'extraordinary', 'vulgar', 'magnificent', 'superb', 'nasty', are found
alongside reflections on his character and his actions, such as: "He
put a urinal in an art gallery", "He messed about with the titles
so that some of his works have nothing to do with the titles", "He
didn't need to be able to paint to be an artist because he used things
that already existed to make art". Lastly, we also find attempts
at interpretation, at understanding, such as: "Duchamp speaks about
painting and sculpture in every one of his works", or that he creates
'realistically', that, like the Dadaists, "he likes to play with
words", and this explains "Rrose Selavy" which, as well
as being transvestism, is also a play on the popular French expressions
"c'est la vie" and "la vie en rose".
We are now in a setting with colours that are typical of Francis Bacon: intense red, 'red-wine red', used since "The Magdalene" (1945-6) - with influences from Poussin and the massacre of the innocents; black, which is omnipresent in the 50's; and a set of greys and whites as in "Head I" (1949) from Richard S. Zeisler's collection.
More than 600 images have been combined into a photo-composition of children's faces which, on a movement of the cursor, display a whole range of deformations exactly in the style of the artist. The superimposition of expressions reveal screams, shouts, laughs which are at the same time gradually deformed so as to become a dynamic homage to Bacon. We are thinking, for example, of the work entitled "Head VI" (1949), a seminal image from the long list of re-workings and quotations from Velazquez's painting of Innocence X, together with this screen grab of a child laughing, so distant in the depiction of the open mouth, and at the same time aesthetically so close.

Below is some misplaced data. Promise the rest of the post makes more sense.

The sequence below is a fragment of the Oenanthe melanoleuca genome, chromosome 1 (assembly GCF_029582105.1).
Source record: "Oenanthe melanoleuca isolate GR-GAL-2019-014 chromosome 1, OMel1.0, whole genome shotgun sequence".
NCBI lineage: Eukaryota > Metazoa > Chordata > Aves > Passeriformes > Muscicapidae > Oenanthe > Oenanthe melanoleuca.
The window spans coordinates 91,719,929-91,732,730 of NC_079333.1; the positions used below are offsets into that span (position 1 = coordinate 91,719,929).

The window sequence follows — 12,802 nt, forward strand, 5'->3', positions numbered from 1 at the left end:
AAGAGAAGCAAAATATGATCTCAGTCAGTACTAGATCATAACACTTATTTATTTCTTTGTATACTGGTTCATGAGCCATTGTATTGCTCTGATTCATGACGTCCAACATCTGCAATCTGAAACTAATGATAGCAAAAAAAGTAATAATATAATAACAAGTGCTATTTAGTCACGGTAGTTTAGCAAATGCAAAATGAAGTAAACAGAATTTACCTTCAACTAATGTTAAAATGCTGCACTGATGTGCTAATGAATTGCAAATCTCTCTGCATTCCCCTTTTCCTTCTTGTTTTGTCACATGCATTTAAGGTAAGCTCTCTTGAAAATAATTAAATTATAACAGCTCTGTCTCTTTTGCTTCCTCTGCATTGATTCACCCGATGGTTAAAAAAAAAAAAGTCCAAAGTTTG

This contrast makes me think of the dual intention of pastiche
and iconoclasm on the part of both Bacon and Clauss. Even the structure
of the space, almost in the form of a triptych, with another figure that
is also subject to the most varied metamorphoses, recalls the most famous
triptychs or triple studies from 1962 and 1983.
The work allows a play with distance and proximity, and when the cursor moves across the face, deformities are generated that arise from the development and superimposition of features and expressions that create a totally grotesque image. In this sense, the grotesque nature of the 'work' is reinforced by the body that belongs to the face, the body of a dwarf. This is all accompanied by background music and, when we reach the far left-hand side, a young voice is heard speaking of deformity, of cruelty, and even of selfishness. A set of clicks recomposes the fragmented figure. As the artist has explained me, the teenagers have understood Bacon's work by themselves and they have finally said: "Bacon shows us on a external way how we really are inside. And we are cruel, bad, egoists "